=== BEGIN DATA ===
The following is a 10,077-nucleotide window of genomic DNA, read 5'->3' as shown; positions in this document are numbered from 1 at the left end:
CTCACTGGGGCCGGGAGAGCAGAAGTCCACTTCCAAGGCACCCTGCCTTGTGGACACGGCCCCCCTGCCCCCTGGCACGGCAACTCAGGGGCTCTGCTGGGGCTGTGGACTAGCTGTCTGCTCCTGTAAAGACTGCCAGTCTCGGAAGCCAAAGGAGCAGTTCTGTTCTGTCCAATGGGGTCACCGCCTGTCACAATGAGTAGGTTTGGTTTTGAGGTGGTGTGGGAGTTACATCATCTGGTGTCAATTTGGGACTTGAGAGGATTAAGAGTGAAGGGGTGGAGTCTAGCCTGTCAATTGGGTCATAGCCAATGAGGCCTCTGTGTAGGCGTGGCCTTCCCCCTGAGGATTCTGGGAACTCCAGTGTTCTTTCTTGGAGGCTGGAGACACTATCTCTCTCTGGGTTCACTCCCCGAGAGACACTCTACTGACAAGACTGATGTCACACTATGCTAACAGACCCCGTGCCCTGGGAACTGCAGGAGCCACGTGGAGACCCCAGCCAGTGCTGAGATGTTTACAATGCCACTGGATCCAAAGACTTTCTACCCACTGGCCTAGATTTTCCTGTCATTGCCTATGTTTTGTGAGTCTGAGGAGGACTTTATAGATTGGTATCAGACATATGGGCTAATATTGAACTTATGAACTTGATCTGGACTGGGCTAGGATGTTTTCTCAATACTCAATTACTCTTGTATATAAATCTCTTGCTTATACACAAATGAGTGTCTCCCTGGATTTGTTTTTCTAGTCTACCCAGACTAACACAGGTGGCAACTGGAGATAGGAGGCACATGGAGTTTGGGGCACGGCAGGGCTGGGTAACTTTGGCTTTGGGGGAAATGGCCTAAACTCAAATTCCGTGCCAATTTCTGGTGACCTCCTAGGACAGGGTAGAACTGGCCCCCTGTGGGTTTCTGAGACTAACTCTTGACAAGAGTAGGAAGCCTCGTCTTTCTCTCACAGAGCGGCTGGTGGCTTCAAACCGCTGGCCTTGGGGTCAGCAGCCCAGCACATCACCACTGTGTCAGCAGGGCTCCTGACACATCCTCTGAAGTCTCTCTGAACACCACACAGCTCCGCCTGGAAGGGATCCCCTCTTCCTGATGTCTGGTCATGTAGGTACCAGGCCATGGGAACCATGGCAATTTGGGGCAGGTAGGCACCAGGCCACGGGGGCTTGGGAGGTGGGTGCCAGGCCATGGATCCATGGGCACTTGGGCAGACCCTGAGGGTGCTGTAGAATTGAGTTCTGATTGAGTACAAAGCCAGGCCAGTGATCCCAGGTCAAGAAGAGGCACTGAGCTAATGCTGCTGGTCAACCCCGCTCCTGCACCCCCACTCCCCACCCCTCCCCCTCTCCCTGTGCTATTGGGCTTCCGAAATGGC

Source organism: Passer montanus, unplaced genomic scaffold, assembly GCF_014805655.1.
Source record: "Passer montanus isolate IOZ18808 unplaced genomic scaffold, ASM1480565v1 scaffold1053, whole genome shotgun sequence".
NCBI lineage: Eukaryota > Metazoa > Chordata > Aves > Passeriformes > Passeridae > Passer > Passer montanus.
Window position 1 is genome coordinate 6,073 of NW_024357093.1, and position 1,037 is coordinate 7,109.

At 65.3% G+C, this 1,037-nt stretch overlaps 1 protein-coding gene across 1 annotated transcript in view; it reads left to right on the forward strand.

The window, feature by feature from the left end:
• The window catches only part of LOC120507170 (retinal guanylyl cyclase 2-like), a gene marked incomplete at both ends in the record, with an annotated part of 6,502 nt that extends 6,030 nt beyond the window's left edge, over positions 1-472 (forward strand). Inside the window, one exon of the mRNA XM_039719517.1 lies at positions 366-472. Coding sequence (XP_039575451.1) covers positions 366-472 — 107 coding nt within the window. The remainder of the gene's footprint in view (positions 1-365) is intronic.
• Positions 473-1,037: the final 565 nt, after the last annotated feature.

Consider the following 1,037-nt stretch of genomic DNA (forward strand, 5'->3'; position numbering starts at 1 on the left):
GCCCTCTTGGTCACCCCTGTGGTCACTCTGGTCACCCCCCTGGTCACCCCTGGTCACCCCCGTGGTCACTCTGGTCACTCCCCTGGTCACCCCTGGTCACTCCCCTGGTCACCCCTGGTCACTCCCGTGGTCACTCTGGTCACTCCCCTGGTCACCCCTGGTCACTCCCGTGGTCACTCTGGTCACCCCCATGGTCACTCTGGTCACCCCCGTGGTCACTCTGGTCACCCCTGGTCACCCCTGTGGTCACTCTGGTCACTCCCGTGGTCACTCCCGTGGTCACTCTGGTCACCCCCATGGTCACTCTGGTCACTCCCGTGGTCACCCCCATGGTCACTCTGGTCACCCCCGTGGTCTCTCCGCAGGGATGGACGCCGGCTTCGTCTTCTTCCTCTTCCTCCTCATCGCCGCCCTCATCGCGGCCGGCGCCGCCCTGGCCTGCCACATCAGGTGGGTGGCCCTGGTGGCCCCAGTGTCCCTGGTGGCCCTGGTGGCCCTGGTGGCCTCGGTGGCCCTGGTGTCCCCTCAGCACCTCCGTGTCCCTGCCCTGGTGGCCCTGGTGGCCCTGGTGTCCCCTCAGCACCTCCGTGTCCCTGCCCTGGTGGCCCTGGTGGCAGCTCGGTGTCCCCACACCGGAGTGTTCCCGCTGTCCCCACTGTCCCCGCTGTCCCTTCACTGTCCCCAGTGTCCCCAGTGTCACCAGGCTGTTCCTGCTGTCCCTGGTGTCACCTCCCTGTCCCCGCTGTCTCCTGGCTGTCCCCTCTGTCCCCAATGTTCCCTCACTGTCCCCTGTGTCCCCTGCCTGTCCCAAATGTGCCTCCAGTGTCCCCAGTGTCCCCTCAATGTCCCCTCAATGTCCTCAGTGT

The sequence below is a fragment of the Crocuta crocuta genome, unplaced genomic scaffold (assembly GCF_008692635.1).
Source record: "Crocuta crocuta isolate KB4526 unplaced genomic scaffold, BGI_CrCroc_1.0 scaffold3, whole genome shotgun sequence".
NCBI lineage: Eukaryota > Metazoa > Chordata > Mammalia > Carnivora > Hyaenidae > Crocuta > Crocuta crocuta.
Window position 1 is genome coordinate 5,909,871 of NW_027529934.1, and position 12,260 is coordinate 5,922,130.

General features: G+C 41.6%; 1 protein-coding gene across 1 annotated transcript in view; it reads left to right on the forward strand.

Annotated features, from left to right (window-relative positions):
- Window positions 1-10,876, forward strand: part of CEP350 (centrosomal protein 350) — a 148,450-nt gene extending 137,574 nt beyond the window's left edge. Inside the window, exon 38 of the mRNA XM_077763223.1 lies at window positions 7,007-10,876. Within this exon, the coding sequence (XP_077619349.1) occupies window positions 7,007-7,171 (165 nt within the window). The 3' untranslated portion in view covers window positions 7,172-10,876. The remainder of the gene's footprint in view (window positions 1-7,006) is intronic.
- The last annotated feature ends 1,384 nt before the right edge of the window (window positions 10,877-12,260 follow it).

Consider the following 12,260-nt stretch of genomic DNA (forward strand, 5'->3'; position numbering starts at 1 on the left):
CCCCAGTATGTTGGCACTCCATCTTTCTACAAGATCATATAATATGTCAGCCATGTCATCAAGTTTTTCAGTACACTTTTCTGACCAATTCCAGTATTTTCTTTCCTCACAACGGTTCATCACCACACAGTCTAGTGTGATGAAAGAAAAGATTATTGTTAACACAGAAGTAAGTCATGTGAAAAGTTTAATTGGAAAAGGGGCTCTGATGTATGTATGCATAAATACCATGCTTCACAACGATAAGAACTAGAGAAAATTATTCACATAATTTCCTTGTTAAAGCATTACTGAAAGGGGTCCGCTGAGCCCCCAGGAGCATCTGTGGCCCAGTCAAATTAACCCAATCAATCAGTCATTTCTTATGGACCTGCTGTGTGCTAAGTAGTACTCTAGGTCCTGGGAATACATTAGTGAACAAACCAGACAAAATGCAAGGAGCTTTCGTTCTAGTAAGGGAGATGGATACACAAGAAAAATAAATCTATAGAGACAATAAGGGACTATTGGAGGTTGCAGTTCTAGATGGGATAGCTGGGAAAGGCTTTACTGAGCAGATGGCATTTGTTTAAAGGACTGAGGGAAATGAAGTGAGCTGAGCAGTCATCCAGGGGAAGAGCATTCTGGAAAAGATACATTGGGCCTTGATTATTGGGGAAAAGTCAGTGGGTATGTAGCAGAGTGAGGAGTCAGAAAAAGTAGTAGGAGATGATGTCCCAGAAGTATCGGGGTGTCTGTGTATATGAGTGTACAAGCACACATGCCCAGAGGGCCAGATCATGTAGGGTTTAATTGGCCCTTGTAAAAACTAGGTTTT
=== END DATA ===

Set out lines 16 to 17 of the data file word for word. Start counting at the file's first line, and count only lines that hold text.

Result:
Window position 1 is genome coordinate 5,909,871 of NW_027529934.1, and position 12,260 is coordinate 5,922,130.

General features: G+C 41.6%; 1 protein-coding gene across 1 annotated transcript in view; it reads left to right on the forward strand.